The Lord moves in mysterious ways in Andy McGregor's new lo-fi musical fable, currently on an extensive tour by McGregor's own Sleeping Warrior Theatre Company in a co-production with Stirling's Macrobert Arts Centre and in association with the enterprising Showroom producing house. As introduced in the opening number performed by Ashley Smith and Darren Brownlie's unholy alliance between Lucifer and God, Lucas Petit is one of life's little guys, a man trapped in a soulless job and a loveless marriage, and whose sole pleasure is hanging out in the B&Q cafe on Saturday afternoons. Once temptation is thrust in his face, however, Lucas embarks on a comic book style adventure that takes him to Hell, but not necessarily back.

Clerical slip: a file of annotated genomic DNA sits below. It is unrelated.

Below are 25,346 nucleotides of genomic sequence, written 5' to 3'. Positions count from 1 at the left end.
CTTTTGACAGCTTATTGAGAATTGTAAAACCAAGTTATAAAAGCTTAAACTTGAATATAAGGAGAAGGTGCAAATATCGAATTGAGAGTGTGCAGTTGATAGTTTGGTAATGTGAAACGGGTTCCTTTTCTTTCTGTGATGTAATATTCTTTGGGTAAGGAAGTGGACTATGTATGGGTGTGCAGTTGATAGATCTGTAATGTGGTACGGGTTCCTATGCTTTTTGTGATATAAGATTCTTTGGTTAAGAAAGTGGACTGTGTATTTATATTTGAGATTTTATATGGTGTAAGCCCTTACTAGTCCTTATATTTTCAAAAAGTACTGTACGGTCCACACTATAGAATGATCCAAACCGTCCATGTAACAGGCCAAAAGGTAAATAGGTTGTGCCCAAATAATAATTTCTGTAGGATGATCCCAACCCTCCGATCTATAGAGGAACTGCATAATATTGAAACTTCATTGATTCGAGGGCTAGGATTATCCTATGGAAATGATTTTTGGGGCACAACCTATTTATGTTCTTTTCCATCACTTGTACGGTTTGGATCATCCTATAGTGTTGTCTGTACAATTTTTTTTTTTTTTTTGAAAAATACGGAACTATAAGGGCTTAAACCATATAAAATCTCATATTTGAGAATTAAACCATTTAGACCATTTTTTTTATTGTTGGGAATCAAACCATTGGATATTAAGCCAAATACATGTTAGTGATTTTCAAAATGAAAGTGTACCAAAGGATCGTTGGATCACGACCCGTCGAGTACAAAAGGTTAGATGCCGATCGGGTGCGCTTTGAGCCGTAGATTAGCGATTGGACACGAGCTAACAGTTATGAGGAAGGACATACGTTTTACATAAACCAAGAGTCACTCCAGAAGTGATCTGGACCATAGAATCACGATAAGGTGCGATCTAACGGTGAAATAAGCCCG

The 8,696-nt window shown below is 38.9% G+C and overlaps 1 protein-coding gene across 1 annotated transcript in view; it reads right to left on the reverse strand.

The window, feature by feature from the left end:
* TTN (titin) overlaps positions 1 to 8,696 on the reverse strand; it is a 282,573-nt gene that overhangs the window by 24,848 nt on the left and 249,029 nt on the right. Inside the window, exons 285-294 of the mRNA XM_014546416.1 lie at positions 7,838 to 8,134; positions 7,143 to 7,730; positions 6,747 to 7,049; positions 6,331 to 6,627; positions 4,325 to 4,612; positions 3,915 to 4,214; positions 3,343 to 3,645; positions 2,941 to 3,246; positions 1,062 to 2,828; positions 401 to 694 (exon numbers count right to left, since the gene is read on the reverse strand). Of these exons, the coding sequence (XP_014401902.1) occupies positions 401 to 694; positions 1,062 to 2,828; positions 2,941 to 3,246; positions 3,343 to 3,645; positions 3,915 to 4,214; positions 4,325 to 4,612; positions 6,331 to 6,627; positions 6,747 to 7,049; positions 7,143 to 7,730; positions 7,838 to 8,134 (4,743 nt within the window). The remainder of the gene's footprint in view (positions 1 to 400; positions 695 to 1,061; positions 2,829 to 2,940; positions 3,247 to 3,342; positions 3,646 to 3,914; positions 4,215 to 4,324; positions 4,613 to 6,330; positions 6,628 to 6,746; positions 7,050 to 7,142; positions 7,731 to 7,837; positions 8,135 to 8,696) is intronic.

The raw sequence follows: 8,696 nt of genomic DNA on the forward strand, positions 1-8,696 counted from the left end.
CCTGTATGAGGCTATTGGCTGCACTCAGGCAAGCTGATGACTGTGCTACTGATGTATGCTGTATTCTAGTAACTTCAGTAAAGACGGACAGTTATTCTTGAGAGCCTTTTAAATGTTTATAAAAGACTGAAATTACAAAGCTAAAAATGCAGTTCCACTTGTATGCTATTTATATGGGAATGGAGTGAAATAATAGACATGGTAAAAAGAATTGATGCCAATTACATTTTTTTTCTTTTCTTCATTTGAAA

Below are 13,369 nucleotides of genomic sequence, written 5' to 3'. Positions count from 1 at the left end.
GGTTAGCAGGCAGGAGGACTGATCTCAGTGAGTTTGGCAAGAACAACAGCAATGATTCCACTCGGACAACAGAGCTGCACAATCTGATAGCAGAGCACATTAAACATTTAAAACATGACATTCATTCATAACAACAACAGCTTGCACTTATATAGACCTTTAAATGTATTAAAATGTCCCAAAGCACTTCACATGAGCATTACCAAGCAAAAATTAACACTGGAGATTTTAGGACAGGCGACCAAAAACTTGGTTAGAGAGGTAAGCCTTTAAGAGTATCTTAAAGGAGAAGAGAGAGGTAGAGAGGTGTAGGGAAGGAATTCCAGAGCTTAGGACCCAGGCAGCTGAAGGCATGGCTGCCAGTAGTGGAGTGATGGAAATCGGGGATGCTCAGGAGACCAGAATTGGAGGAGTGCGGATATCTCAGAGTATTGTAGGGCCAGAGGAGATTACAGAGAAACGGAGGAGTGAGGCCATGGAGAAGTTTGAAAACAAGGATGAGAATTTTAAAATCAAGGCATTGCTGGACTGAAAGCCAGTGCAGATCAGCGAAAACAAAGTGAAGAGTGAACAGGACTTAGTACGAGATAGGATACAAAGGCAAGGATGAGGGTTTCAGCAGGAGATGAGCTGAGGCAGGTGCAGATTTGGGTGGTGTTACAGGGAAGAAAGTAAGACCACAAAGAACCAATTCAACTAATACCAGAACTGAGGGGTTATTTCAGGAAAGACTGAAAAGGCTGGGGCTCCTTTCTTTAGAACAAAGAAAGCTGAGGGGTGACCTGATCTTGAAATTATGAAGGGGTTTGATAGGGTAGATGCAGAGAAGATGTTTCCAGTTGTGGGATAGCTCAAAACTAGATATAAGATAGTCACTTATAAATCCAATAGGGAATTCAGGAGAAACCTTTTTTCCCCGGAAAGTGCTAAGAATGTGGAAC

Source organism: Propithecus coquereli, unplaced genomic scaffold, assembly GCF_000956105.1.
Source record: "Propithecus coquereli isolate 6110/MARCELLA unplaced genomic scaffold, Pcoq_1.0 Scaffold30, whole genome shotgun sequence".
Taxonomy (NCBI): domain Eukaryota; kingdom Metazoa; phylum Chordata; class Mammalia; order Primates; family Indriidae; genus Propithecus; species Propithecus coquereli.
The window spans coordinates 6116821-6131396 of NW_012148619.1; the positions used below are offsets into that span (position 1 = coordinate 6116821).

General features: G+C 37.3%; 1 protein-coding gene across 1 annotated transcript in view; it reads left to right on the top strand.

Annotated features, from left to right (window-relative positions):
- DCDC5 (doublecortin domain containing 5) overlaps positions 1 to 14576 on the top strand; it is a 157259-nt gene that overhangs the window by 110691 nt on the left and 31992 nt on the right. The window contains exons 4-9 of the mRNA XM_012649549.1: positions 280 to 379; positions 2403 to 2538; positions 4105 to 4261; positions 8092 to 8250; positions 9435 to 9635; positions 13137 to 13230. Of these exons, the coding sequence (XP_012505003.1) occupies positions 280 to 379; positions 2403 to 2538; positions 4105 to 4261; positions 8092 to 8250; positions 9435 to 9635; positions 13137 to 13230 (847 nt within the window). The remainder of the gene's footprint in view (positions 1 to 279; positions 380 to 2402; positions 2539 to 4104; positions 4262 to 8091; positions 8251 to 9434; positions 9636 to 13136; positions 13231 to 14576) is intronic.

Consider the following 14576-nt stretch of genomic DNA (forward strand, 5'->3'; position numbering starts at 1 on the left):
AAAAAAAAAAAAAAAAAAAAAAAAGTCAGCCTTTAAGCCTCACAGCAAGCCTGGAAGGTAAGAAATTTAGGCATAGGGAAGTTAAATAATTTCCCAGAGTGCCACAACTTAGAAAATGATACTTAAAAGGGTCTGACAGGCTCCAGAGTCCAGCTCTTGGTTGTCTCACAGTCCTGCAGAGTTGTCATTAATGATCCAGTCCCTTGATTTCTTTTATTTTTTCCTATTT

What initially resembles a 1960s style caper pastiche involving nightclub singer assassins, suitcases full of something shiny, and Nicola Sturgeon evolves over the eighty minutes of McGregor's own production into a witty, whip-smart and up to the minute satire on the roots of fanaticism. As Alasdair Hankinson's magnificently gormless Lucas becomes the worm that turns, his trajectory from would-be hero into messianic martyr is a sadly all too recognisable one.
As well as writing and directing the play, McGregor has written the fist-full of showtunes that illustrate Lucas' leap into the ideological void. This is played out on Alice Wilson's ingenious set that goes with it, in which everything is make-believe right up until the play's finest moments. With corrupted belief systems seemingly inspiring hate crimes on a daily basis right now, McGregor and co have created a little piece of theatrical dynamite.
The Herald, September 22nd 2016